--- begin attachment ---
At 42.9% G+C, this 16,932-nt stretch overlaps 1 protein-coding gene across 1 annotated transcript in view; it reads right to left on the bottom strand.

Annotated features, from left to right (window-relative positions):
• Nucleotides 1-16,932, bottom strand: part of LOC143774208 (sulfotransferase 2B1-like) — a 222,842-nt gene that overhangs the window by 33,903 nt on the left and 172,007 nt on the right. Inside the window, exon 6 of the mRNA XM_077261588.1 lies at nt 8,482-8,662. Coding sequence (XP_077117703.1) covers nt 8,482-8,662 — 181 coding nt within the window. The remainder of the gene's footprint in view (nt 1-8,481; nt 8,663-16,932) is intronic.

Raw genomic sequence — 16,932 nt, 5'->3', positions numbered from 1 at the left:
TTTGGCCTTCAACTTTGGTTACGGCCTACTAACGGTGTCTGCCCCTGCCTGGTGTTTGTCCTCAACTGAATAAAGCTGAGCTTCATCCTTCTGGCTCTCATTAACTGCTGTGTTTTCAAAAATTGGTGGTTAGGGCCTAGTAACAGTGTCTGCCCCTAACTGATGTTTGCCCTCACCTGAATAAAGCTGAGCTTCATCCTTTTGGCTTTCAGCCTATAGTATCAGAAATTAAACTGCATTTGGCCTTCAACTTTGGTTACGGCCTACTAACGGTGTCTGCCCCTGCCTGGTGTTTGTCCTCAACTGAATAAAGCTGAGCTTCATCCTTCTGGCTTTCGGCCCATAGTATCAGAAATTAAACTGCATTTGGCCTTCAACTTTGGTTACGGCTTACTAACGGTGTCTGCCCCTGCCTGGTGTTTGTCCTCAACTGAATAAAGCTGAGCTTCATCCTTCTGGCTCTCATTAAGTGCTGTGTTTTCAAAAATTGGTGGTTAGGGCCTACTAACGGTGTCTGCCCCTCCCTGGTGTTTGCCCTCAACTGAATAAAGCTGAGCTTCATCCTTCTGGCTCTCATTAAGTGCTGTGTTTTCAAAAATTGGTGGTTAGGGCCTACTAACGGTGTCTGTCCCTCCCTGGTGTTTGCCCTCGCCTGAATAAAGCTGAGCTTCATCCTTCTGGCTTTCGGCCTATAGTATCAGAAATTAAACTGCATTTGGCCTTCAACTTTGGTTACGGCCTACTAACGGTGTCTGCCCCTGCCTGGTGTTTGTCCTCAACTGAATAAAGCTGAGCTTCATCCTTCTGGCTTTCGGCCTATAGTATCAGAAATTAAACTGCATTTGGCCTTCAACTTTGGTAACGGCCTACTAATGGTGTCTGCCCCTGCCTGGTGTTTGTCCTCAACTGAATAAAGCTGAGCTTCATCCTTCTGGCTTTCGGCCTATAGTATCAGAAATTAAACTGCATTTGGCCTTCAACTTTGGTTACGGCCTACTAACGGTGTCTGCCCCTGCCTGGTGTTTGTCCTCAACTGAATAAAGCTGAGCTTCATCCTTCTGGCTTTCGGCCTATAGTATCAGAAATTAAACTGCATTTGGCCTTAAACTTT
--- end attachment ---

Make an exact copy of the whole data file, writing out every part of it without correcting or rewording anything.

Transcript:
At 42.9% G+C, this 16,932-nt stretch overlaps 1 protein-coding gene across 1 annotated transcript in view; it reads right to left on the bottom strand.

Annotated features, from left to right (window-relative positions):
• Nucleotides 1-16,932, bottom strand: part of LOC143774208 (sulfotransferase 2B1-like) — a 222,842-nt gene that overhangs the window by 33,903 nt on the left and 172,007 nt on the right. Inside the window, exon 6 of the mRNA XM_077261588.1 lies at nt 8,482-8,662. Coding sequence (XP_077117703.1) covers nt 8,482-8,662 — 181 coding nt within the window. The remainder of the gene's footprint in view (nt 1-8,481; nt 8,663-16,932) is intronic.

Raw genomic sequence — 16,932 nt, 5'->3', positions numbered from 1 at the left:
TTTGGCCTTCAACTTTGGTTACGGCCTACTAACGGTGTCTGCCCCTGCCTGGTGTTTGTCCTCAACTGAATAAAGCTGAGCTTCATCCTTCTGGCTCTCATTAACTGCTGTGTTTTCAAAAATTGGTGGTTAGGGCCTAGTAACAGTGTCTGCCCCTAACTGATGTTTGCCCTCACCTGAATAAAGCTGAGCTTCATCCTTTTGGCTTTCAGCCTATAGTATCAGAAATTAAACTGCATTTGGCCTTCAACTTTGGTTACGGCCTACTAACGGTGTCTGCCCCTGCCTGGTGTTTGTCCTCAACTGAATAAAGCTGAGCTTCATCCTTCTGGCTTTCGGCCCATAGTATCAGAAATTAAACTGCATTTGGCCTTCAACTTTGGTTACGGCTTACTAACGGTGTCTGCCCCTGCCTGGTGTTTGTCCTCAACTGAATAAAGCTGAGCTTCATCCTTCTGGCTCTCATTAAGTGCTGTGTTTTCAAAAATTGGTGGTTAGGGCCTACTAACGGTGTCTGCCCCTCCCTGGTGTTTGCCCTCAACTGAATAAAGCTGAGCTTCATCCTTCTGGCTCTCATTAAGTGCTGTGTTTTCAAAAATTGGTGGTTAGGGCCTACTAACGGTGTCTGTCCCTCCCTGGTGTTTGCCCTCGCCTGAATAAAGCTGAGCTTCATCCTTCTGGCTTTCGGCCTATAGTATCAGAAATTAAACTGCATTTGGCCTTCAACTTTGGTTACGGCCTACTAACGGTGTCTGCCCCTGCCTGGTGTTTGTCCTCAACTGAATAAAGCTGAGCTTCATCCTTCTGGCTTTCGGCCTATAGTATCAGAAATTAAACTGCATTTGGCCTTCAACTTTGGTAACGGCCTACTAATGGTGTCTGCCCCTGCCTGGTGTTTGTCCTCAACTGAATAAAGCTGAGCTTCATCCTTCTGGCTTTCGGCCTATAGTATCAGAAATTAAACTGCATTTGGCCTTCAACTTTGGTTACGGCCTACTAACGGTGTCTGCCCCTGCCTGGTGTTTGTCCTCAACTGAATAAAGCTGAGCTTCATCCTTCTGGCTTTCGGCCTATAGTATCAGAAATTAAACTGCATTTGGCCTTAAACTTT